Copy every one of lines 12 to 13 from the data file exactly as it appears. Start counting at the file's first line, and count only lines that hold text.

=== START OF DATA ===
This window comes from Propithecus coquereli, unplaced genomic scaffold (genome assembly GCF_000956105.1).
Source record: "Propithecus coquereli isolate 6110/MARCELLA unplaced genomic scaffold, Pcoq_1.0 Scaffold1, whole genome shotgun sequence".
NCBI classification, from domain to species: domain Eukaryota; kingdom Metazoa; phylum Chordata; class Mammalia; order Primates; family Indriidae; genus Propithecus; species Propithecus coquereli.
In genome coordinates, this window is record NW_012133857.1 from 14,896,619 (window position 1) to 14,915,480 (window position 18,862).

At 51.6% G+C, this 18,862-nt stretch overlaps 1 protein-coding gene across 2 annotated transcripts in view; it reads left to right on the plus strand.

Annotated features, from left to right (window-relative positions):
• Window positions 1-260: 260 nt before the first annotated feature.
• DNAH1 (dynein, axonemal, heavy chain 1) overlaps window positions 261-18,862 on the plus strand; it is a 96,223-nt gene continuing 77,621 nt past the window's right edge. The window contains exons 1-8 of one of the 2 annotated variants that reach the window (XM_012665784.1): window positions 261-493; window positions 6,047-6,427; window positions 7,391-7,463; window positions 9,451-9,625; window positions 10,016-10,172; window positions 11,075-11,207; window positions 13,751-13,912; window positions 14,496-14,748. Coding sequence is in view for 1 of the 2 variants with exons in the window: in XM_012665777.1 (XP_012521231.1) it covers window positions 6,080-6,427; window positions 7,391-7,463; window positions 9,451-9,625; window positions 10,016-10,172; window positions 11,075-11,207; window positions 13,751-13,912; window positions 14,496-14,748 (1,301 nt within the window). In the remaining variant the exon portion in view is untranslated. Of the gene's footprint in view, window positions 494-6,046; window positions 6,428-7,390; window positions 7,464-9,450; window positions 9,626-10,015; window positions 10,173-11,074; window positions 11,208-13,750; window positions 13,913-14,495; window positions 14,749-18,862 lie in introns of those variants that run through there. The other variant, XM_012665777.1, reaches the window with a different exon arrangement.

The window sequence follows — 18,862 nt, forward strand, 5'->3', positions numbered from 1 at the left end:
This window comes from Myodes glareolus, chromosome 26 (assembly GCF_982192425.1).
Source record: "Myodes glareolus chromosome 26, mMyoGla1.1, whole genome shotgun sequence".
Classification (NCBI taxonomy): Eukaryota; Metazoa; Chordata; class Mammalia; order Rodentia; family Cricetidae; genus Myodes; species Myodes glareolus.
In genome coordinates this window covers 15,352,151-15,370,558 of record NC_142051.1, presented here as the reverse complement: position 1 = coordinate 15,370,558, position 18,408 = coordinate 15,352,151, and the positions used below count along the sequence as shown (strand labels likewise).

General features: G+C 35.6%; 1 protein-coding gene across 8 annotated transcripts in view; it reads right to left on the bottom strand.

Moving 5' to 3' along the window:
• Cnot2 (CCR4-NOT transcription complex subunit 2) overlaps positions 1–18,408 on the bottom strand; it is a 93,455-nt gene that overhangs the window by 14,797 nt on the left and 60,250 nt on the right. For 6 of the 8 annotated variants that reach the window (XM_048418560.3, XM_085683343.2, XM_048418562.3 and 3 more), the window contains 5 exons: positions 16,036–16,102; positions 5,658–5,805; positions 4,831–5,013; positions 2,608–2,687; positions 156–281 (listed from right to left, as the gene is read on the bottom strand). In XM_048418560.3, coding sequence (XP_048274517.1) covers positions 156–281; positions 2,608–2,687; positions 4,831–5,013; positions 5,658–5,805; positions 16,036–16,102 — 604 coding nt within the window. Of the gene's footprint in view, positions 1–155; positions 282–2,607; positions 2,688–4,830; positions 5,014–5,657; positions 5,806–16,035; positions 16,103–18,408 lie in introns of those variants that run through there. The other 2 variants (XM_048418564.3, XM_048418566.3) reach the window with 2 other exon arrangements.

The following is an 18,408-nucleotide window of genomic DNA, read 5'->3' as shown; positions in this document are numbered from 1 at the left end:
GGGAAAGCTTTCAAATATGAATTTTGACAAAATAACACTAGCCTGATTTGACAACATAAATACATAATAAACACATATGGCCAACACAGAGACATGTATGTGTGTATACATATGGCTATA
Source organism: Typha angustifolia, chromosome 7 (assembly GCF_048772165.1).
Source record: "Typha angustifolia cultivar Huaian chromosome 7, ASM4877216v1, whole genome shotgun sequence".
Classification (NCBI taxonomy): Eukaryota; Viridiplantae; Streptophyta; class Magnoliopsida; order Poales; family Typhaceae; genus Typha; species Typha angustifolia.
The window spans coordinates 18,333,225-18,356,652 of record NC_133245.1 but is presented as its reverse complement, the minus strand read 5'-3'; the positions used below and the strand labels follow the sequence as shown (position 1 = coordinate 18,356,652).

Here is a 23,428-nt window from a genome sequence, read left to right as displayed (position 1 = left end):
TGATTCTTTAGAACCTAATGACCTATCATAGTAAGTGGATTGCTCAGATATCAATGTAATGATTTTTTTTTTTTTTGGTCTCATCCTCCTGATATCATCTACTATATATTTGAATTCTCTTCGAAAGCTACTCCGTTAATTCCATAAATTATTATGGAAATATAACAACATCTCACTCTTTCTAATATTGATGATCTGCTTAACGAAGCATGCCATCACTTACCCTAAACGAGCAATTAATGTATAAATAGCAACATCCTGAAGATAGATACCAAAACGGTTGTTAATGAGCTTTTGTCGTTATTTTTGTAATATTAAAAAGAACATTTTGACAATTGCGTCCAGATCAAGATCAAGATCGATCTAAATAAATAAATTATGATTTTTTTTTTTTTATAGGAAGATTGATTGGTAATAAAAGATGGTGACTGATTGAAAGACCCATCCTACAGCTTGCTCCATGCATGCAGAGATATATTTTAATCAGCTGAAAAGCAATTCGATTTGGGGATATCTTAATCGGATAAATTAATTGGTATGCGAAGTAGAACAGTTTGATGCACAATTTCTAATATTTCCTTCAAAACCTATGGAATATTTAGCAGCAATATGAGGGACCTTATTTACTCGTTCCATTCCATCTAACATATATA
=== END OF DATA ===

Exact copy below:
Classification (NCBI taxonomy): Eukaryota; Metazoa; Chordata; class Mammalia; order Rodentia; family Cricetidae; genus Myodes; species Myodes glareolus.
In genome coordinates this window covers 15,352,151-15,370,558 of record NC_142051.1, presented here as the reverse complement: position 1 = coordinate 15,370,558, position 18,408 = coordinate 15,352,151, and the positions used below count along the sequence as shown (strand labels likewise).